Laser Hair Removal Systems
Since the first lasers were approved for the use of hair removal or hair reduction (which is a politically correct term to use) in 1996, dramatic advances have occurred in laser technology.
The fact is laser hair removal has become one of the most preferred methods for treatment of unwanted body and facial hair
in Melbourne. This is applicable for both men and women.
A variety of light-based technologies are now able to successfully remove unwanted hair. Successful
in Melbourne is based on an in-depth understanding of hair and skin anatomy and physiology as well as the physics of light, appropriate wavelengths, pulse durations and skin’s thermal relaxation time (cooling of the skin). Although ruby lasers were among the first to be used, alexandrite, diode and neodymium-doped yttrium aluminium garnet (Nd:YAG) lasers, as well as a variety of broad-spectrum intense pulsed light sources, are currently more commonly used for the treatment of unwanted hair.
The effectiveness of each of the following laser systems is compared in terms of permanent
hair reduction in various skin types. Hair reduction, as defined by the FDA, "refers to a significant reduction in the number of
terminal hairs after a given treatment, which is stable for a period of time longer than the complete growth cycle of hair follicles at the given body site." (Cycle of growth varies from site to site on the body).
Let's take a closer look at different laser hair reduction systems
used in Melbourne clinics.
The long-pulsed ruby laser was the first one to pioneer the hair removal industry. Its light energy has the most selective absorption by the melanin and the shortest depth of penetration (wavelength of 694 nm). Use of this laser for hair removal is indicated in individuals with light skin and dark hair. The ruby laser penetrates the skin by only 1-2mm and can cause significant absorption by epidermal melanin of thermal energy. The use of this laser on patients with
darker skin types is not recommended.
The 755-nm wavelength is highly attracted to the melanin (pigment) in the hair follicle over the melanin in the skin. Alexandrite laser has now been widely used for laser hair removal and is recognized as being successful and generally safe. This laser is still typically used for patients with
fairer skin types, but its longer wavelength than Ruby Laser allows for deeper penetration into the skin, and it can be used for patients with slightly darker skin. In patients classified as having the darkest skin, residual hypo- or hyperpigmentation is the rule with the alexandrite laser.
Long-pulsed diode Laser
This one has a longer wavelength 810-nm and adjustable pulse duration. When it’s used with an efficient
skin-cooling device it allows to treat darker skin types. Still, temporary adverse effects have been reported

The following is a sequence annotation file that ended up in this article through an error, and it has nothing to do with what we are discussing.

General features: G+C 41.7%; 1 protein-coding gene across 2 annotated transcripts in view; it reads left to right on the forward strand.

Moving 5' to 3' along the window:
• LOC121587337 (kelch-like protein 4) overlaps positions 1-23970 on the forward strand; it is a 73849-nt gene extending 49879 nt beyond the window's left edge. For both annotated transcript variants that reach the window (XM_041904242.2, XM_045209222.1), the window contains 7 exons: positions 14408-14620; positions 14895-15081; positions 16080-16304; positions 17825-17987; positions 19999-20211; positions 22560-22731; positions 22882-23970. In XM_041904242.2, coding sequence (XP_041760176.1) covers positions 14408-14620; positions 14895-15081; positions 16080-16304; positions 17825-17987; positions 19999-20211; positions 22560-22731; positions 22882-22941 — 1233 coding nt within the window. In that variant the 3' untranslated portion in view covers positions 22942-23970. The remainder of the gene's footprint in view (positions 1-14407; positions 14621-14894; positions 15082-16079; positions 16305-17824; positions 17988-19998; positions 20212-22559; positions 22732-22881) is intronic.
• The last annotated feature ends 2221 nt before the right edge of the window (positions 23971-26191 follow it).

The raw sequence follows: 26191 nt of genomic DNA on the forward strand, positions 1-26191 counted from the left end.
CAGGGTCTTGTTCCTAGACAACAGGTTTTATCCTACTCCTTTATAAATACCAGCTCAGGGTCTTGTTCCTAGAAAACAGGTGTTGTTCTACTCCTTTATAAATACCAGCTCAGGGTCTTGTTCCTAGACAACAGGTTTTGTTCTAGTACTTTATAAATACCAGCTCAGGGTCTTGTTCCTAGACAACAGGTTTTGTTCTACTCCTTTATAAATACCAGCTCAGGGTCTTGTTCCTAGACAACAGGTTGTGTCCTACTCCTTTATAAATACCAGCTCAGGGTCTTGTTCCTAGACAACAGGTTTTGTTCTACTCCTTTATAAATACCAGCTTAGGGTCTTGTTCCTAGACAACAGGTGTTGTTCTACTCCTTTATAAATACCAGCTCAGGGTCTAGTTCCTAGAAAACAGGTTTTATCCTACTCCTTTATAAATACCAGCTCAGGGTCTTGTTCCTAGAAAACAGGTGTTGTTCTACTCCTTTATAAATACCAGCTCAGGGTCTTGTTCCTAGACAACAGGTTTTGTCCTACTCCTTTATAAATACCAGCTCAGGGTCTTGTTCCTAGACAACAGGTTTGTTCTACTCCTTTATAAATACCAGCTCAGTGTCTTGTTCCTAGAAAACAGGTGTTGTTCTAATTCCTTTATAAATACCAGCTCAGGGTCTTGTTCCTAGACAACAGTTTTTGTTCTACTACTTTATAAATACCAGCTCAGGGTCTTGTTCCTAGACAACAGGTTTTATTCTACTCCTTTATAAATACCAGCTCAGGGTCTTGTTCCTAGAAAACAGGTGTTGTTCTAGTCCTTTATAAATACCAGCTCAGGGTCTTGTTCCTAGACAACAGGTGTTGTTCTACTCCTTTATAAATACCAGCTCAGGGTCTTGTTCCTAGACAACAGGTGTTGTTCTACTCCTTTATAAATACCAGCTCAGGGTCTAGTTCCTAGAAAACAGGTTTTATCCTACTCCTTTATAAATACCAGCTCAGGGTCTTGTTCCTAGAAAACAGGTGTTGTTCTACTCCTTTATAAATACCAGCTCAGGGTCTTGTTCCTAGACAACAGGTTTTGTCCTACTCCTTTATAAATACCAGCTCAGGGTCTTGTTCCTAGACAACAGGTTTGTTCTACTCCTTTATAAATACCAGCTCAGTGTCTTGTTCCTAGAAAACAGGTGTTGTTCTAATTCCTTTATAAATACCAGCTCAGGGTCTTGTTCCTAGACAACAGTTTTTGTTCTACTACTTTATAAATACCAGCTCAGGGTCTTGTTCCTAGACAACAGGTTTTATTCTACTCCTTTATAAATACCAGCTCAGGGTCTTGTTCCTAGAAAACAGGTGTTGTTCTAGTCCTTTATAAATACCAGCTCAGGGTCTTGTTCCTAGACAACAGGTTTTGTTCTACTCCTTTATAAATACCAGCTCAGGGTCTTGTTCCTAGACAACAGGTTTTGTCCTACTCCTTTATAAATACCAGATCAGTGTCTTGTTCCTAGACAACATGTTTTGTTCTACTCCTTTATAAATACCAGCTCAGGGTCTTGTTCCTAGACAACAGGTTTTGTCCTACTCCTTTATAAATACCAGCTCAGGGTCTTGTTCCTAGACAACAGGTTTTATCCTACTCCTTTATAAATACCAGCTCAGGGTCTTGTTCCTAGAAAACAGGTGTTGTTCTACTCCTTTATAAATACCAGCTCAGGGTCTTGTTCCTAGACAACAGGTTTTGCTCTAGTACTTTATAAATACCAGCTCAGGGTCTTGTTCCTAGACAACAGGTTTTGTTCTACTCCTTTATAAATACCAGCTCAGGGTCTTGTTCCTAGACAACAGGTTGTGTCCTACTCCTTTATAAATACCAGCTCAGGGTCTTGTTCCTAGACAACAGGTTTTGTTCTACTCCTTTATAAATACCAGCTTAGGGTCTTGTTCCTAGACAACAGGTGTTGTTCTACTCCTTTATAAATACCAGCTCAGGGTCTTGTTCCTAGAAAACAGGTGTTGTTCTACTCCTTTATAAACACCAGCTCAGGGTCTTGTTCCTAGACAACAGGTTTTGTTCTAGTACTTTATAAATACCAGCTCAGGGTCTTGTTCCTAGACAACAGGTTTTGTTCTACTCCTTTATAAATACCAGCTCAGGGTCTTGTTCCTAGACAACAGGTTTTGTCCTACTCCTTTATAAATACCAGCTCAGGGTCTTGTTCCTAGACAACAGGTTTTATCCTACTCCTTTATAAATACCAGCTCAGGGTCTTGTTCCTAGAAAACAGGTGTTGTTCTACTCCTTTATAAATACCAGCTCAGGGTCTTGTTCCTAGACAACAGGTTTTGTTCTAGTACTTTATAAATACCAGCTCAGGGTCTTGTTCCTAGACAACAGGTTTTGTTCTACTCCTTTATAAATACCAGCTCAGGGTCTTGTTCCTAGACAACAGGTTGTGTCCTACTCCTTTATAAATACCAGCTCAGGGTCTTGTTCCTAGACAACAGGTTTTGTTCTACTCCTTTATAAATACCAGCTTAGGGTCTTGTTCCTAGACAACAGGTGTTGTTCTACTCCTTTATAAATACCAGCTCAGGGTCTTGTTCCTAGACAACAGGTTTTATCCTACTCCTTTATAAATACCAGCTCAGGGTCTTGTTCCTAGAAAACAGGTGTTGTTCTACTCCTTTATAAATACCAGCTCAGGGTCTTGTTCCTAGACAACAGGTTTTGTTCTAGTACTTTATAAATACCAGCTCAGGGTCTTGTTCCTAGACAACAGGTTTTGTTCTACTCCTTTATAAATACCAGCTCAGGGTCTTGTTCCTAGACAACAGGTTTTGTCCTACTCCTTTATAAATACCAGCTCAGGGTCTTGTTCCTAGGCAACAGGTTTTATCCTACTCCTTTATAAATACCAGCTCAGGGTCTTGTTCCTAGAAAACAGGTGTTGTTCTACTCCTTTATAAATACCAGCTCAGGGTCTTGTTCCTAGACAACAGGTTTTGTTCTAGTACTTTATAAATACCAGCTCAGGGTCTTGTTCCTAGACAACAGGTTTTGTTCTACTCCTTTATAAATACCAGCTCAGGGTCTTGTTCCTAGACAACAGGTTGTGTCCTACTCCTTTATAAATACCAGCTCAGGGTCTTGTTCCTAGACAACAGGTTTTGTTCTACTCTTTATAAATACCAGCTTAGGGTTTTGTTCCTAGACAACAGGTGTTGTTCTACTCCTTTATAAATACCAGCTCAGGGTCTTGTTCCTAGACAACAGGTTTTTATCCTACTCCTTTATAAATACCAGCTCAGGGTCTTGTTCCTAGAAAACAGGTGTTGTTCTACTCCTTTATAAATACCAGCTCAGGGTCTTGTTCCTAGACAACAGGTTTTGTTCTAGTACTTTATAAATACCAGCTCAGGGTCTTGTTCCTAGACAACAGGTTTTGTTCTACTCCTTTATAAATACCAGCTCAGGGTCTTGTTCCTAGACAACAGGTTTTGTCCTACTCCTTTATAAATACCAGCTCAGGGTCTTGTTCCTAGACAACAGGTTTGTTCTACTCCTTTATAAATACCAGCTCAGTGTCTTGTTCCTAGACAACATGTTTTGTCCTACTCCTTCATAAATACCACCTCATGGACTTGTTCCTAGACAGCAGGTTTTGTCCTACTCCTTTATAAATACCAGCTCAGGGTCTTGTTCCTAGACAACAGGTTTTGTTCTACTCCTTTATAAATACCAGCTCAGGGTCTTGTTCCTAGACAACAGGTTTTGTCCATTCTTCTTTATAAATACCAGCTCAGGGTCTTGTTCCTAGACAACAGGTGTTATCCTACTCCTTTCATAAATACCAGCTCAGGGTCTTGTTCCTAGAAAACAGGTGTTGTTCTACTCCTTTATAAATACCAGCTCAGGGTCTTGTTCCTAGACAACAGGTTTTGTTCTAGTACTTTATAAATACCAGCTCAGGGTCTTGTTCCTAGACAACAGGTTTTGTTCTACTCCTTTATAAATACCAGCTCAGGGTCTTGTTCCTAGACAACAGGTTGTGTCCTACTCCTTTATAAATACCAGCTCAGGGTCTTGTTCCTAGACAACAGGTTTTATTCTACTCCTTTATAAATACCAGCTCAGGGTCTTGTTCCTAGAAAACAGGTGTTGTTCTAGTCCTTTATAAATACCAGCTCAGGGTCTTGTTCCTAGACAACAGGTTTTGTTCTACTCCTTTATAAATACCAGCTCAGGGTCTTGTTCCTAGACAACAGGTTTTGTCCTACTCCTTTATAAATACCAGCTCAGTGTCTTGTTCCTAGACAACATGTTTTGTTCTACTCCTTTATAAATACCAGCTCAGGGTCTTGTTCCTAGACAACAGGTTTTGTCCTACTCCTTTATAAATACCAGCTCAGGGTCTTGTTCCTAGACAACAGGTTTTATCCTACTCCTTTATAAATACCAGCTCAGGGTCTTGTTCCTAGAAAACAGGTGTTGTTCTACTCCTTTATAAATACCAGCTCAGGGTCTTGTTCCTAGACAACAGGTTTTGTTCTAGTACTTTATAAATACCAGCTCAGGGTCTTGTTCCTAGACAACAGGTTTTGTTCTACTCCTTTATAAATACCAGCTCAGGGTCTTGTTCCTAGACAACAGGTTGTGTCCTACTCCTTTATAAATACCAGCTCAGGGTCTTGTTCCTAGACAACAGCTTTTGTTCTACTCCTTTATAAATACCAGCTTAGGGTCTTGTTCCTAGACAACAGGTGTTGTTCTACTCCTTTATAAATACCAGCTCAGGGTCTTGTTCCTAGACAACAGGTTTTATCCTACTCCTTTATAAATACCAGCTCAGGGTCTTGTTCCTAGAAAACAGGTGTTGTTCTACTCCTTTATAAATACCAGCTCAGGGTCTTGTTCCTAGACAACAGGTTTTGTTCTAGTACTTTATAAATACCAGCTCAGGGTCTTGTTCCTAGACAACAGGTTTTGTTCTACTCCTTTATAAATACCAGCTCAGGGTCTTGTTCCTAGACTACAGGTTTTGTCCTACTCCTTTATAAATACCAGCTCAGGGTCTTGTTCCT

such as post-inflammatory hyper-pigmentation
Nd YAG Laser
This laser is the safest device used to treat unwanted hair on patients with dark skin. At 1064 nm, this laser penetrates the skin deeper than other lasers (to a level of 4-6 mm), but is less effectively absorbed by melanin in the hair. Since the wavelength is highly absorbed by the water content in the tissue and this leads to
better tolerance in patients with dark skin, but also lower effectiveness for hair removal.
Intense pulsed light systems
Pulsed, non-coherent broadband light sources are now accepted and widely used in the aesthetic, beauty and medical industries for hair removal and other applications. Intense pulsed light (IPL) systems utilize a xenon bulb as a light source, which produces polychromatic light with wavelengths from starting from 530 to 1200 nm.
This is in contrast to laser light sources, which produce monochromatic light of a specific wavelength. Light emitted by the bulb passes through a filter that excludes shorter wavelengths that may severely damage skin. The ability to "tune" the wavelength of light emitted by these systems gives IPL systems the advantage of versatility. Using different filters, a pulsed light system could mimic a number of laser systems, allowing the operator to treat many different conditions amenable to light therapy, including, of course, the removal of unwanted hair. (To do this obviously the operator must know capabilities of the system they use)
The variability of light output can also be a disadvantage of IPL systems. The light spectrum may vary slightly with each pulse, and reproducibility of treatments can vary between operators.
The handpieces of IPL systems are typically larger than laser-based systems, which makes treatment of fine areas of the skin difficult. However this is also a huge advantage because due to larger spot size the
time of treatment with an IPL device can be a lot shorter that with a laser.
Read Laser Hair Removal Devices Summary in the next article.
99% of our Melbourne clients thrilled with the results. Laser Hair removal in
Melbourne clinic take individual approach to achieve the best possible outcome.
Talk to us we can help you to achieve your goal in removing
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